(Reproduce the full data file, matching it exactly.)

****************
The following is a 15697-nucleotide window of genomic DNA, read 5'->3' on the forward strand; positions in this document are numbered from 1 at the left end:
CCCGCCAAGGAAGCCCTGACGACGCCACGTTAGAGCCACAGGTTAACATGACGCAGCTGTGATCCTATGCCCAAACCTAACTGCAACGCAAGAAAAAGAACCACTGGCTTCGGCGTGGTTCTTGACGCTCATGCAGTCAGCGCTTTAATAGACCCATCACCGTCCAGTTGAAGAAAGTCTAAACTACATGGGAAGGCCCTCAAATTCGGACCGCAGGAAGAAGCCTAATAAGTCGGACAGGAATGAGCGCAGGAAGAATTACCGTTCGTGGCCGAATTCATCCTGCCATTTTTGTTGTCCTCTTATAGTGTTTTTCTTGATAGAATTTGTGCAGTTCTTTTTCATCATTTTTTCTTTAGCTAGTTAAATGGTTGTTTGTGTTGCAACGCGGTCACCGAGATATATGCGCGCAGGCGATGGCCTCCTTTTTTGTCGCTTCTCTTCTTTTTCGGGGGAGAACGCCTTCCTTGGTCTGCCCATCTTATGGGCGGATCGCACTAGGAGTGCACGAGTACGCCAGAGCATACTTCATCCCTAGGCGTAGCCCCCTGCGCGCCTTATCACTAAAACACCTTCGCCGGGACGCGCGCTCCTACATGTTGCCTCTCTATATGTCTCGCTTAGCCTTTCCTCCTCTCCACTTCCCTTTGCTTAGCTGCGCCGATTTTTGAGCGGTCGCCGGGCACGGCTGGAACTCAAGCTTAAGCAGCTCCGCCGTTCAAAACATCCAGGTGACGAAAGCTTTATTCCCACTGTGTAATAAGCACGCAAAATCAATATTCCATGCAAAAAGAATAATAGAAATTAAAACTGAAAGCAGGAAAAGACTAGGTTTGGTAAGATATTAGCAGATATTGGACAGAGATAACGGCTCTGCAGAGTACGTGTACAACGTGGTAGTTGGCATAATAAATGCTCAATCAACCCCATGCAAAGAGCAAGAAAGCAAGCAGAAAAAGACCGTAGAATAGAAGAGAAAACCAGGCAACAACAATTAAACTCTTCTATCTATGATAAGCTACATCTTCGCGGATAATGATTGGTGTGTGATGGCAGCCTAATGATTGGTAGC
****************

The following is a 15697-nucleotide window of genomic DNA, read 5'->3' on the forward strand; positions in this document are numbered from 1 at the left end:
CCCGCCAAGGAAGCCCTGACGACGCCACGTTAGAGCCACAGGTTAACATGACGCAGCTGTGATCCTATGCCCAAACCTAACTGCAACGCAAGAAAAAGAACCACTGGCTTCGGCGTGGTTCTTGACGCTCATGCAGTCAGCGCTTTAATAGACCCATCACCGTCCAGTTGAAGAAAGTCTAAACTACATGGGAAGGCCCTCAAATTCGGACCGCAGGAAGAAGCCTAATAAGTCGGACAGGAATGAGCGCAGGAAGAATTACCGTTCGTGGCCGAATTCATCCTGCCATTTTTGTTGTCCTCTTATAGTGTTTTTCTTGATAGAATTTGTGCAGTTCTTTTTCATCATTTTTTCTTTAGCTAGTTAAATGGTTGTTTGTGTTGCAACGCGGTCACCGAGATATATGCGCGCAGGCGATGGCCTCCTTTTTTGTCGCTTCTCTTCTTTTTCGGGGGAGAACGCCTTCCTTGGTCTGCCCATCTTATGGGCGGATCGCACTAGGAGTGCACGAGTACGCCAGAGCATACTTCATCCCTAGGCGTAGCCCCCTGCGCGCCTTATCACTAAAACACCTTCGCCGGGACGCGCGCTCCTACATGTTGCCTCTCTATATGTCTCGCTTAGCCTTTCCTCCTCTCCACTTCCCTTTGCTTAGCTGCGCCGATTTTTGAGCGGTCGCCGGGCACGGCTGGAACTCAAGCTTAAGCAGCTCCGCCGTTCAAAACATCCAGGTGACGAAAGCTTTATTCCCACTGTGTAATAAGCACGCAAAATCAATATTCCATGCAAAAAGAATAATAGAAATTAAAACTGAAAGCAGGAAAAGACTAGGTTTGGTAAGATATTAGCAGATATTGGACAGAGATAACGGCTCTGCAGAGTACGTGTACAACGTGGTAGTTGGCATAATAAATGCTCAATCAACCCCATGCAAAGAGCAAGAAAGCAAGCAGAAAAAGACCGTAGAATAGAAGAGAAAACCAGGCAACAACAATTAAACTCTTCTATCTATGATAAGCTACATCTTCGCGGATAATGATTGGTGTGTGATGGCAGCCTAATGATTGGTAGC